Re: *Quaker* cornflakes?

Sandy Berman (
Fri, 13 Jun 1997 11:28:16 -0500 (CDT)

Date: Fri, 13 Jun 1997 11:28:16 -0500 (CDT)
From: Sandy Berman <>
To: Timothy Perper/Martha Cornog <>
Subject: Re: *Quaker* cornflakes?
In-Reply-To: <>

Is Quaker Oats maybe descended from primordial slime? Pass it

Sanford Berman
Hennepin County Library phone: 612-541-8570
12601 Ridgedale Drive fax: 612-541-8600
Minnetonka, MN 55305

On Fri, 13 Jun 1997, Timothy Perper/Martha Cornog wrote:

> Several issues radiate outward from the creationist cornflakes questions.
> One is that the American Friends Society -- the Quakers -- is not known for
> its official adherence to creationism. That issue has been settled, I
> think, by several people posting authoritatively about the subject. If
> there are beliefs to the contrary, well, memes or not, they are not true.
> Another is that the Quaker Oats Company has nothing to do with the Quaker
> religion, again a point made by several people. OK, that too is settled.
> A third issue is that *someone* planted some creationist stuff on a cereal
> box. As Mario said, "Whodunit?"
> This is the important part. I agree with Mario that for ten-year olds, the
> technicalism of a difference between "descending from apes" and "descending
> from a common ancestor with living apes" is NOT what was intended, even if
> they might put forth this legalism in their defense.
> Brodie has pointed out that the cereal box questions are very similar to a
> broad group of persuasive and propaganda techniques, and I cannot disagree.
> But we cannot simply settle for a bland commentary on propaganda
> techniques.
> Behind the creationist cornflakes questions is a test case for memetics.
> I called Quaker Oats Company and asked if they were putting creationist
> questions on their cereal boxes. My call got directed to somebody's voice
> mail in Corporate Affairs, who said his name so fast that I couldn't catch
> it (Mark something-or-other) and left a message, including my name, phone
> number and email address. I have no idea if he will answer me or even if
> he's a real person. If you want to try, their address from their website
> is:
> Headquarters Address:
> The Quaker Oats Company
> 321 North Clark Street
> Chicago, IL 60610
> (312) 222-7111
> Mailing Address:
> The Quaker Oats Company
> P. O. Box 049001
> Chicago, IL 60604-9001
> The only UK address I could find is this, and it gave no phone number.
> Quaker Oats Ltd
> PO Box 24
> Bridge Road
> Southall
> Middlesex
> UB2 4AG
> Since I'm in the US, I called the Chicago office. I told Mark
> Last-Name-Unknown's voice mail simply that "there's a story on the net that
> Quaker Oats is putting creationist questions on their cereal boxes -- is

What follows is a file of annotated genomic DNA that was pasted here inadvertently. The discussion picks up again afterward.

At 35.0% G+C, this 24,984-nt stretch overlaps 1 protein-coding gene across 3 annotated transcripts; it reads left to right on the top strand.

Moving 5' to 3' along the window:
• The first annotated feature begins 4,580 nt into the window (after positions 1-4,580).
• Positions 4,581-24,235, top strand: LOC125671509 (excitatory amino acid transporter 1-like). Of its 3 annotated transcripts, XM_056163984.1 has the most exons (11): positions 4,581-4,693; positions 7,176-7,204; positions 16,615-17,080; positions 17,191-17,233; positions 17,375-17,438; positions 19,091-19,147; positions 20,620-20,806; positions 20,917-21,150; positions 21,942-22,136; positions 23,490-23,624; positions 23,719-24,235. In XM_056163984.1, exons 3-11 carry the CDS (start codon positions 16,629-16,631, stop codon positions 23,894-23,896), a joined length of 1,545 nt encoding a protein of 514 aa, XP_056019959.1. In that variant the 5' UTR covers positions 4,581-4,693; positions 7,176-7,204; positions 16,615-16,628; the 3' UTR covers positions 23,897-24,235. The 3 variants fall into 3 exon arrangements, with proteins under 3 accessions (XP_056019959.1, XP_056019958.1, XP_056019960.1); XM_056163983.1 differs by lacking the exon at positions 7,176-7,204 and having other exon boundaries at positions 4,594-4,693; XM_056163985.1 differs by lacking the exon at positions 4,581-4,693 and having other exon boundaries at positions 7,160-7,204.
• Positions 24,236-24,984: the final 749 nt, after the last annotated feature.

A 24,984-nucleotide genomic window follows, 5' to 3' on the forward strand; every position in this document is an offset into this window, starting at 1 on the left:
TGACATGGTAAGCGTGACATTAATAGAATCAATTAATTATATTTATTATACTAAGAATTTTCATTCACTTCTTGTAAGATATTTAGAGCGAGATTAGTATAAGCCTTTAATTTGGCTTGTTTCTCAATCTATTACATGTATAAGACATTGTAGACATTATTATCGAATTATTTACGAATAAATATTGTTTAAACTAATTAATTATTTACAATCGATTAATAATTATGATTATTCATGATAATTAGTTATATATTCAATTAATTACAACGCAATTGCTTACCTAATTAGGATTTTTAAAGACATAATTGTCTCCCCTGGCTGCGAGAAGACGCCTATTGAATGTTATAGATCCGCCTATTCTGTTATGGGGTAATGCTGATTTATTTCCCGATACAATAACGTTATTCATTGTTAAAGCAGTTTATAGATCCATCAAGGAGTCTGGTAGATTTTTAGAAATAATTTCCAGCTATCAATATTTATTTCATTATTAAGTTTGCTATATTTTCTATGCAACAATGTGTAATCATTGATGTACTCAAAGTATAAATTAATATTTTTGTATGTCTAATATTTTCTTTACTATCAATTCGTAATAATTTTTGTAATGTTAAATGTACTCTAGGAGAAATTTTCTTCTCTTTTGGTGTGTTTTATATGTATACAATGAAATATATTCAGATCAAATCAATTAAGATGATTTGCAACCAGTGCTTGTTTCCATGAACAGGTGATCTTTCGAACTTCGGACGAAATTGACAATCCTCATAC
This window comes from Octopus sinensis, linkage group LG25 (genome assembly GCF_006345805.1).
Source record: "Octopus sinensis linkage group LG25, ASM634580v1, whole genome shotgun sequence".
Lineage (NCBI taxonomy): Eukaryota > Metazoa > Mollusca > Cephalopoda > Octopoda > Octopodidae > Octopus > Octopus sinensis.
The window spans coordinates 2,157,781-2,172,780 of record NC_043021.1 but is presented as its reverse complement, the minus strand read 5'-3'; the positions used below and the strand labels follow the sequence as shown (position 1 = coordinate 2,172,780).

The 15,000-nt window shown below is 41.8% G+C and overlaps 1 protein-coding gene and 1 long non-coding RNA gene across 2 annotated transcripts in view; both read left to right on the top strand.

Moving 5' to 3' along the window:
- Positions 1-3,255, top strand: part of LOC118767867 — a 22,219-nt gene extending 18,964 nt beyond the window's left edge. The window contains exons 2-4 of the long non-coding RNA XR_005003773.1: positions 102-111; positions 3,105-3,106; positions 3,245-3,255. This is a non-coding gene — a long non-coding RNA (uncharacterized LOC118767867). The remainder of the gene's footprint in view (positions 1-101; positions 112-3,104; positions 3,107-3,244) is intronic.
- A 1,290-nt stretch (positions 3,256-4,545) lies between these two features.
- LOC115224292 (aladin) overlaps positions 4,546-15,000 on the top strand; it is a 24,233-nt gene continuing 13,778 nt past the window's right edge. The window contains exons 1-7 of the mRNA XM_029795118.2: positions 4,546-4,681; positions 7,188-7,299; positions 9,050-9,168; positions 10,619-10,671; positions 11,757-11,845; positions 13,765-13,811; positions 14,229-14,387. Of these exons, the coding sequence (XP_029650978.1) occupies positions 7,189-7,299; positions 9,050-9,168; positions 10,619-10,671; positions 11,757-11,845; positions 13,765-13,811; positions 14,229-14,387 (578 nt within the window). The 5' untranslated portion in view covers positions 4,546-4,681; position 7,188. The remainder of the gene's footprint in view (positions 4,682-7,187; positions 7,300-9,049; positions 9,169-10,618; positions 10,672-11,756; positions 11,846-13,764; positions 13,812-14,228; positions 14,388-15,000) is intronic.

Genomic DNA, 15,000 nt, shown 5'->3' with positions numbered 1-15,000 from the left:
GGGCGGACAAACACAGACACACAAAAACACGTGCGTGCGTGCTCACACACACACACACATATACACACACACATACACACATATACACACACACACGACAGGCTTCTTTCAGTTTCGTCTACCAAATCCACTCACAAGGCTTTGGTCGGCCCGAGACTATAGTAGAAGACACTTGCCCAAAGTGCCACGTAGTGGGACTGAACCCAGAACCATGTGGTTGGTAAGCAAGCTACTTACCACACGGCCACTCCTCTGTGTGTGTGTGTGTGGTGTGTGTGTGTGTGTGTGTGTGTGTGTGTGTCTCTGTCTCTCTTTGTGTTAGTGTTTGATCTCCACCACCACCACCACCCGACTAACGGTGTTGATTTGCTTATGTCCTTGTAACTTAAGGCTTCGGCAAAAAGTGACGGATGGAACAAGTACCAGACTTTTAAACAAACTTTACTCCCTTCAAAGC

> this true?"
> Note that my query is quite unspecific in stating the origins of the story,
> and that the question DEPENDS on the hearer's knowing that all sorts of
> tales and rumors and whatnot spread on the net. And that is another way of
> saying that rumors by any other name ("memes," for example) are still
> rumors.
> I also paraphrased the ape question, and then said my wife and I were
> interested if this was true. Note that here the specifics ("the ape
> question") is exactly the sort of thing that *is* passed along by story and
> email, and is sometimes true.
> Note that I did NOT say anything whatsoever about the Quakers = the
> American Friends Society. The reason is that issue is a red herring. I do
> not want them fobbing me off into a prepared speech about how they and the
> religious group called the Quakers have nothing to do with each other.
> I will keep you all posted on what happens. If I don't hear from them
> within a couple of hours, I'll try again.
> This is known as memetics research. Note also that it's an
> observer-observed issue: by asking about this, I spread the story.
> However, no *unobtrusive* technique seems to exist for probing the issue.
> If anyone has any practical suggestions about how to study this story
> unobstrusively, try it and let us know how it works.
> I suspect, of course, that if they do answer they'll give me a canned
> answer saying something to the effect that Quaker Oats Company takes no
> position on religious issues und so weiter. If they do, I'll keep trying.
> Of course, if Quaker Oats gets on the net looking for this story, they'll
> find this message. Interesting, these feedback loops, eh?

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